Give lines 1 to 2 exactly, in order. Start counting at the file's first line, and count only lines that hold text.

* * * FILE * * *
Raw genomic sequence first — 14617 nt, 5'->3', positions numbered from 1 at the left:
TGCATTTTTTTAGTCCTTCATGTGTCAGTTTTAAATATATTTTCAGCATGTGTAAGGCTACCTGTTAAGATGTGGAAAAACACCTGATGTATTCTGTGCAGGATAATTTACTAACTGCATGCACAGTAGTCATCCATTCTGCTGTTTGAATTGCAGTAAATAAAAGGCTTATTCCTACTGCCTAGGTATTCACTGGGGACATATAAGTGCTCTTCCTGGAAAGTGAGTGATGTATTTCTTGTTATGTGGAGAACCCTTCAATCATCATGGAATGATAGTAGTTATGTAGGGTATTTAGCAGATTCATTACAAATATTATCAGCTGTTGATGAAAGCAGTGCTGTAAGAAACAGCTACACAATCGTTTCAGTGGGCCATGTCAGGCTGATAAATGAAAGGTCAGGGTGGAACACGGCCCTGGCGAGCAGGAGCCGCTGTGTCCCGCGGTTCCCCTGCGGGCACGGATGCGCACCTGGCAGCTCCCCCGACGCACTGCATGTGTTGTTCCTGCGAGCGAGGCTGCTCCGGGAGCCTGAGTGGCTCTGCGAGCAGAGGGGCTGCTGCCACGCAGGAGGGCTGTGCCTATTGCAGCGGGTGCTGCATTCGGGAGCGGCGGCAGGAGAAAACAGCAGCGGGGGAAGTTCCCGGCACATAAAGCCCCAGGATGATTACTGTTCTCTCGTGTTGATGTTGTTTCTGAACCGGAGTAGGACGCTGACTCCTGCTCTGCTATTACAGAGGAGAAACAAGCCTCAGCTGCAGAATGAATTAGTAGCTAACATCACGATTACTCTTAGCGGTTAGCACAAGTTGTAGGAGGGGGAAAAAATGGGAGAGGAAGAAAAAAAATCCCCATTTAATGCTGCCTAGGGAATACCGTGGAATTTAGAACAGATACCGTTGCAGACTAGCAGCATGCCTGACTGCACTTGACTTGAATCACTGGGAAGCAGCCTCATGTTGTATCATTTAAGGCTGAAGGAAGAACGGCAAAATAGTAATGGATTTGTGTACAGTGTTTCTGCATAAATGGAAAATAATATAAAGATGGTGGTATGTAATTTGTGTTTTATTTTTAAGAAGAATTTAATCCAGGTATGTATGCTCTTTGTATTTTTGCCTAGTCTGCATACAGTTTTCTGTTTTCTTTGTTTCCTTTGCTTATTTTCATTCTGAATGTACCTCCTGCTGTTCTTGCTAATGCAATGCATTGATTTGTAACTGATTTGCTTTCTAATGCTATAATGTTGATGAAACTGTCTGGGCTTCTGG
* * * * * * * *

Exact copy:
Raw genomic sequence first — 14617 nt, 5'->3', positions numbered from 1 at the left:
TGCATTTTTTTAGTCCTTCATGTGTCAGTTTTAAATATATTTTCAGCATGTGTAAGGCTACCTGTTAAGATGTGGAAAAACACCTGATGTATTCTGTGCAGGATAATTTACTAACTGCATGCACAGTAGTCATCCATTCTGCTGTTTGAATTGCAGTAAATAAAAGGCTTATTCCTACTGCCTAGGTATTCACTGGGGACATATAAGTGCTCTTCCTGGAAAGTGAGTGATGTATTTCTTGTTATGTGGAGAACCCTTCAATCATCATGGAATGATAGTAGTTATGTAGGGTATTTAGCAGATTCATTACAAATATTATCAGCTGTTGATGAAAGCAGTGCTGTAAGAAACAGCTACACAATCGTTTCAGTGGGCCATGTCAGGCTGATAAATGAAAGGTCAGGGTGGAACACGGCCCTGGCGAGCAGGAGCCGCTGTGTCCCGCGGTTCCCCTGCGGGCACGGATGCGCACCTGGCAGCTCCCCCGACGCACTGCATGTGTTGTTCCTGCGAGCGAGGCTGCTCCGGGAGCCTGAGTGGCTCTGCGAGCAGAGGGGCTGCTGCCACGCAGGAGGGCTGTGCCTATTGCAGCGGGTGCTGCATTCGGGAGCGGCGGCAGGAGAAAACAGCAGCGGGGGAAGTTCCCGGCACATAAAGCCCCAGGATGATTACTGTTCTCTCGTGTTGATGTTGTTTCTGAACCGGAGTAGGACGCTGACTCCTGCTCTGCTATTACAGAGGAGAAACAAGCCTCAGCTGCAGAATGAATTAGTAGCTAACATCACGATTACTCTTAGCGGTTAGCACAAGTTGTAGGAGGGGGAAAAAATGGGAGAGGAAGAAAAAAAATCCCCATTTAATGCTGCCTAGGGAATACCGTGGAATTTAGAACAGATACCGTTGCAGACTAGCAGCATGCCTGACTGCACTTGACTTGAATCACTGGGAAGCAGCCTCATGTTGTATCATTTAAGGCTGAAGGAAGAACGGCAAAATAGTAATGGATTTGTGTACAGTGTTTCTGCATAAATGGAAAATAATATAAAGATGGTGGTATGTAATTTGTGTTTTATTTTTAAGAAGAATTTAATCCAGGTATGTATGCTCTTTGTATTTTTGCCTAGTCTGCATACAGTTTTCTGTTTTCTTTGTTTCCTTTGCTTATTTTCATTCTGAATGTACCTCCTGCTGTTCTTGCTAATGCAATGCATTGATTTGTAACTGATTTGCTTTCTAATGCTATAATGTTGATGAAACTGTCTGGGCTTCTGG